Newtown Community & Cultural Centre, Wellington

19/03/2019 - 23/03/2019

NZ Fringe Festival 2019

Production Details

Three flatmates get a new SmartTech fridge that starts to give them unsolicited advice about their unhealthy habits. This show is an exploration of control, addiction and mental health with a science fiction twist.

Newtown Community and Cultural Centre, 7 Colombo Street, Newtown, Wellington 
Tuesday 19 – Saturday 23 March 2019
General Admission $15.00
Concession $10.00
Fringe Addict $12.00
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Wheelchair access available

Theatre ,

1 hr 30 min

Pretty heavy-handed

Review by Maryanne Cathro 20th Mar 2019

Back in the ’70s, The Hitch-hiker’s Guide to the Galaxy introduced us to the idea that appliances can have personalities. Cheerful elevators, depressed robots – it was a novel concept.  

Binge & Chill takes this idea even further. A new fridge that has Very Strong Ideas about how people should live, and is not afraid to share them.

Before I go on, I think it is important to know that while there is no mention on the Fringe programme online, the actual show programme handed out has a strongly worded trigger warning:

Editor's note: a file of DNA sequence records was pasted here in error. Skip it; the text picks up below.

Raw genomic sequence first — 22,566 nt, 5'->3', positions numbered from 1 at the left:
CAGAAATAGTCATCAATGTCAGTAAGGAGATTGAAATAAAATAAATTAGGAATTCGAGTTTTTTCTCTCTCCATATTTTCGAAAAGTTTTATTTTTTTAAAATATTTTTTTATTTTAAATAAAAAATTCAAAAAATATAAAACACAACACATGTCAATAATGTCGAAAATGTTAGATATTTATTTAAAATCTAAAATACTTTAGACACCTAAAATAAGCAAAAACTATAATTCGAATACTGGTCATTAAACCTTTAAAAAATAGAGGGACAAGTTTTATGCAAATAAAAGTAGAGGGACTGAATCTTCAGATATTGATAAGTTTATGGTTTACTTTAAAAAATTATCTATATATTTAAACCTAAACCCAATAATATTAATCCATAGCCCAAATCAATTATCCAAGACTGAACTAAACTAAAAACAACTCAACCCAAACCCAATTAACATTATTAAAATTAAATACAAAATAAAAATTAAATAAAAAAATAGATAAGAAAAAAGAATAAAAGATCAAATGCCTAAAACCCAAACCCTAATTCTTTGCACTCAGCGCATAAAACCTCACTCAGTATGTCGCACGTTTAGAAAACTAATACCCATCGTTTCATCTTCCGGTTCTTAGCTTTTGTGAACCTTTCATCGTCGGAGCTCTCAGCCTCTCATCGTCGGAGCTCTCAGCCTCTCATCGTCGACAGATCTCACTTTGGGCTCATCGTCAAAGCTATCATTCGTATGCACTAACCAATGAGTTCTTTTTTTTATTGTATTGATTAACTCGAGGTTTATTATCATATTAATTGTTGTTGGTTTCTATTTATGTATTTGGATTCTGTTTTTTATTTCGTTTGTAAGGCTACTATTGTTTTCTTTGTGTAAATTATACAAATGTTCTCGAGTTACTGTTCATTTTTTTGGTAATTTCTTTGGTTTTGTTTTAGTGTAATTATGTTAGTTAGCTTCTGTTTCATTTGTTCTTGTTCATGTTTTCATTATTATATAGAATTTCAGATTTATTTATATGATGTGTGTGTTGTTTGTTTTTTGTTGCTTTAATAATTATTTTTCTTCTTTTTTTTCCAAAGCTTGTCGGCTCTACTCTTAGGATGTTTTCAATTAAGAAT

TRIGGER WARNING: This show deals with depictions of mental illness including an array of Addictions and Eating Disorders including Alcoholism, Bulima and Binge Eating Disorder. Feel free to leave any time during the show if the material feels too distressing or seems triggering at all.”

Take heed.

This play is set in the kitchen/living room of a flat. Three people – two young men and a young woman – live here (they are on stage as the audience come in so this is apparent from the outset). One man is sitting on a couch playing with his phone, the other is working on a laptop at the table. The woman is pacing anxiously. Music plays. Bickering about the music ensues. A fridge is delivered.

The fridge is the fourth out of five characters on stage (the fifth being a visiting friend). Its pronouncements, that become increasingly personalised and specific, start to take over the lives of the flat’s occupants. Or maybe just shed some bright, door-activated light upon them.

All of the addictions brought to light in this play are to legal substances: food, alcohol, caffeine and work. This highlights how easily a coping mechanism can become an addiction. But rather like the fridge itself, the play is pretty heavy-handed about it all.

This is a great Fringe piece however – raw and uneven with wobbly production values it may be (all that drinking and eating means a lot of prop management and the lack of credibility becomes annoying and distracting) but it has a lot of potential. Because with subject matter as confronting as this, the audience needs no opportunities for distraction.

And it is good to see our young theatre makers tackling difficult subjects.


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